This research endeavour will utilise the newly available Whythawk dataset to construct a model for presenting and thus, understanding the spatial distributions of workers and workplaces across England and Wales. Largely, this will involve clustering workplaces of similar characteristics to distil a set of key workplace types, which can subsequently be mapped and analysed. In addition, the dataset has made available details of workplaces that have not been present in previous workplace datasets, such as distinguishing different workplace functions within multi-level building complexes. Consequently, this could provide additional insights and novel avenues for academic research and policy initiatives.

Predicting commercial rents using novel Machine Learning approaches

Using novel big data, this study will assess mass market appraisal within the English and Welsh commercial rental market. Mass market appraisal is the valuation of properties at a given time, and is required to ensure each property makes the appropriate tax contribution. This study will use a large volume of data on commercial business type, rental and rateable values and numerous external environmental variables. A range of machine learning algorithms will be used to predict and appraise the commercial rental market in England and Wales.

The outputs will include academic papers focused on methodologies employed, CDRC datasets and detailed maps. These projects are expected to help property professionals better understand commercial rental pricing and businesses who use and occupy these spaces and also researchers who are interested in how property values interact with other aspects of the environment.

Isolation and Inclusion in a post-social distancing COVID world – Rosie Martin 

The disparate impacts of COVID-19 and the associated lockdown have been much discussed recently, particularly in terms of age, deprivation, or employment sector. As the UK and other countries emerge from quarantine, it is equally apparent that the after-effects are likely to be long-lasting, whether through continued mitigation efforts such as social distancing or the economic impacts of economic shutdown, and that these after-effects are likely to further unevenly impact some groups over others. There are many dashboards reporting information on COVID cases and deaths, but information on the impacts on general population and businesses is missing.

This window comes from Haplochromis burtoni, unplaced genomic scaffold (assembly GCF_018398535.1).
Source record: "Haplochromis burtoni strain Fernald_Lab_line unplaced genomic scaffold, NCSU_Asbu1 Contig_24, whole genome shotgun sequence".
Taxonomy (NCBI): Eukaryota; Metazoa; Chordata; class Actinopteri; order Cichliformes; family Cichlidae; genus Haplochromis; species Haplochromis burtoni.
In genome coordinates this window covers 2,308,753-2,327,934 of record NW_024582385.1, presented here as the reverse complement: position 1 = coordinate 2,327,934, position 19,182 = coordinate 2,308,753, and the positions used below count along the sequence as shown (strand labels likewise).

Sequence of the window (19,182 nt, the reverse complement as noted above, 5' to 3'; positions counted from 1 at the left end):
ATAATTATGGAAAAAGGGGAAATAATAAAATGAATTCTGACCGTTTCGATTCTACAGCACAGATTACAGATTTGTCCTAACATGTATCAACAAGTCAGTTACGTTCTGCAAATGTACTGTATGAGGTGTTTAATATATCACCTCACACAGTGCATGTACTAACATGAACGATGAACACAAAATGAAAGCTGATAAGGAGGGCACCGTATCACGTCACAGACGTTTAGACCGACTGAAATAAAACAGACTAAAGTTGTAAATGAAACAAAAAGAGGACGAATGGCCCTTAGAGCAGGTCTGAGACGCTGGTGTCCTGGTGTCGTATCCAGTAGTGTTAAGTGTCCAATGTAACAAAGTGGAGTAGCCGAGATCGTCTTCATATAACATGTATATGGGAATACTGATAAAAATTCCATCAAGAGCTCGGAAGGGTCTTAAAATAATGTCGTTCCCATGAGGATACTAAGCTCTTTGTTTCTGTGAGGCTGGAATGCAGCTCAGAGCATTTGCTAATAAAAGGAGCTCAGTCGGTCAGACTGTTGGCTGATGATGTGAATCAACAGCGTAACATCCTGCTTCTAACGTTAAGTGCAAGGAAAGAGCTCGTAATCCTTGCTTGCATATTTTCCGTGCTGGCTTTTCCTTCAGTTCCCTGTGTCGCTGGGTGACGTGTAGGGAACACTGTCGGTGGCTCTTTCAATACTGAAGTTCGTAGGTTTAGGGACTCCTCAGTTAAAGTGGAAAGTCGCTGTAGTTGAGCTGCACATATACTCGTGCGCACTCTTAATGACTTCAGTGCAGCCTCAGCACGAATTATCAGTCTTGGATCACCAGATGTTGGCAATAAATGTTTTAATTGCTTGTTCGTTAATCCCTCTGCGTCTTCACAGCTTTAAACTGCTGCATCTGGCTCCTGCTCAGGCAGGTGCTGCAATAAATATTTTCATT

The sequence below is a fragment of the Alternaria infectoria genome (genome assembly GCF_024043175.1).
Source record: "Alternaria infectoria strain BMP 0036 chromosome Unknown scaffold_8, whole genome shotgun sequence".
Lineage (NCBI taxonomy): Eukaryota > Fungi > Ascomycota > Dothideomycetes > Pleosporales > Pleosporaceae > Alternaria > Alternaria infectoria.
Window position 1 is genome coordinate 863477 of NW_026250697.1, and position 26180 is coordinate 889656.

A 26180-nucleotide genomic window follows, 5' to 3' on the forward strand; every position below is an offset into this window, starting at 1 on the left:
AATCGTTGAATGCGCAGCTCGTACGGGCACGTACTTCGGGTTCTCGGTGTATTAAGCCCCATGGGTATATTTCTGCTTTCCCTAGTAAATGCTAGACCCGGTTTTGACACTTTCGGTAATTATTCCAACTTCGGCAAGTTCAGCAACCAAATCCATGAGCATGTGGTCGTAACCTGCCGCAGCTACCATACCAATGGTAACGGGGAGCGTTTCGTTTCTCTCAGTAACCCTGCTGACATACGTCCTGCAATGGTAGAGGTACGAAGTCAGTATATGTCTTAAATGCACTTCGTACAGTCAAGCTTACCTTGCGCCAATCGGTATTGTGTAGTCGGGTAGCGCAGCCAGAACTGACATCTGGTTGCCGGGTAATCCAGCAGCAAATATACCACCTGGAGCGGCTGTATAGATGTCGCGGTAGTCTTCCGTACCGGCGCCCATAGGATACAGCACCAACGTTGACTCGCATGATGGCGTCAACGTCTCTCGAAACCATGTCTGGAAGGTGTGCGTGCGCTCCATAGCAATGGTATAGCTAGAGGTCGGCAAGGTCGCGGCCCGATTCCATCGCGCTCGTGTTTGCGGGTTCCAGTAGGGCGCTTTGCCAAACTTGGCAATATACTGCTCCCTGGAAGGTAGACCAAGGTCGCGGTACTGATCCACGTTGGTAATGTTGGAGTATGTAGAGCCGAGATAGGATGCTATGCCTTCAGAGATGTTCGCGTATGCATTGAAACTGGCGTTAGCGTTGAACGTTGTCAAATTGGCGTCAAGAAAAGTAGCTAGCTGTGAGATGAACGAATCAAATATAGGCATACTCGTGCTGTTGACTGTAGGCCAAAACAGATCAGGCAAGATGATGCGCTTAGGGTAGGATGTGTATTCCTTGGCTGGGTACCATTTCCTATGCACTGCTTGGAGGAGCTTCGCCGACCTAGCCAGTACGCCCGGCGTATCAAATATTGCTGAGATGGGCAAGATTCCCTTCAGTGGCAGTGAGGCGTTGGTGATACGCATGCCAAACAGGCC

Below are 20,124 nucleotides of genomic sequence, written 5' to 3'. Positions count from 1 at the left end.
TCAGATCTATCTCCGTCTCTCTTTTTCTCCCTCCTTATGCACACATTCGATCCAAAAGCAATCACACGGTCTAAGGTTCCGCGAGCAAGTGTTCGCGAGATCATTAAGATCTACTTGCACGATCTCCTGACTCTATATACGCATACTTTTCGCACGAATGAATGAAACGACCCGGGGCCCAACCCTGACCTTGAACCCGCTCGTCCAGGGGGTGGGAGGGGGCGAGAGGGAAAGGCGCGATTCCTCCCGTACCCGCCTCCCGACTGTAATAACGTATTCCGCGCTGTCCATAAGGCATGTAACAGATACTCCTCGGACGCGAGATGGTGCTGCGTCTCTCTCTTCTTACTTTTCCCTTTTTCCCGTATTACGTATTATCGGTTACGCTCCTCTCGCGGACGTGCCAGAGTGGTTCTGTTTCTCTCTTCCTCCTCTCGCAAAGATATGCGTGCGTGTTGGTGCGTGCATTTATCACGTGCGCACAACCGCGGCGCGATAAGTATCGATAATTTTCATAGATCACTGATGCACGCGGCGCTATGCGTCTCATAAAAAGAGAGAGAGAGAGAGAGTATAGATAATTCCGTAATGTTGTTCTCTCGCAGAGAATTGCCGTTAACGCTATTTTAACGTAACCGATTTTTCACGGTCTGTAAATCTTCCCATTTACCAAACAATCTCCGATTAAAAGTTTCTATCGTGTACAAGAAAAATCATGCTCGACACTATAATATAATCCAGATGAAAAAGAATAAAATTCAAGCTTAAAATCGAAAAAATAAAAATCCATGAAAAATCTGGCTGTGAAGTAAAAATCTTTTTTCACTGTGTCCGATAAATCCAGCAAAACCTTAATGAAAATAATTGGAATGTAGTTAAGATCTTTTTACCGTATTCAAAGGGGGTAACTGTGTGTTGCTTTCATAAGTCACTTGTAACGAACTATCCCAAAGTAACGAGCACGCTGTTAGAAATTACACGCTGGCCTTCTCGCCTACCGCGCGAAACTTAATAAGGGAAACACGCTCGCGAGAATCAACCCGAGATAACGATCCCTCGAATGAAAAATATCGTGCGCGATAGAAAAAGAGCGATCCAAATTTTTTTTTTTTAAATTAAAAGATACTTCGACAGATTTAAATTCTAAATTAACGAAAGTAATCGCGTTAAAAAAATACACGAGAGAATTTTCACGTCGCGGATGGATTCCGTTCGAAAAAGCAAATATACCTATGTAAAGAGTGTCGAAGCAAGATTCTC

Our main objective is to advance understanding of the social and spatial impacts of emergence from lockdown, identifying those households and places at risk of further isolation, under a scenario of continued social distancing, high unemployment, and a potential contraction of local service provision, including public transport. We have three research questions:

1. Are some typical household structures more vulnerable than others as a result of social distancing (and what are they vulnerable to, e.g., unemployment, social isolation, decreased service provision versus decreased access to existing services, decreased mobility, etc.)?

2. Is there a critical intersection of mobility, employment status and social distancing rules that predispose households with particular structures to isolation?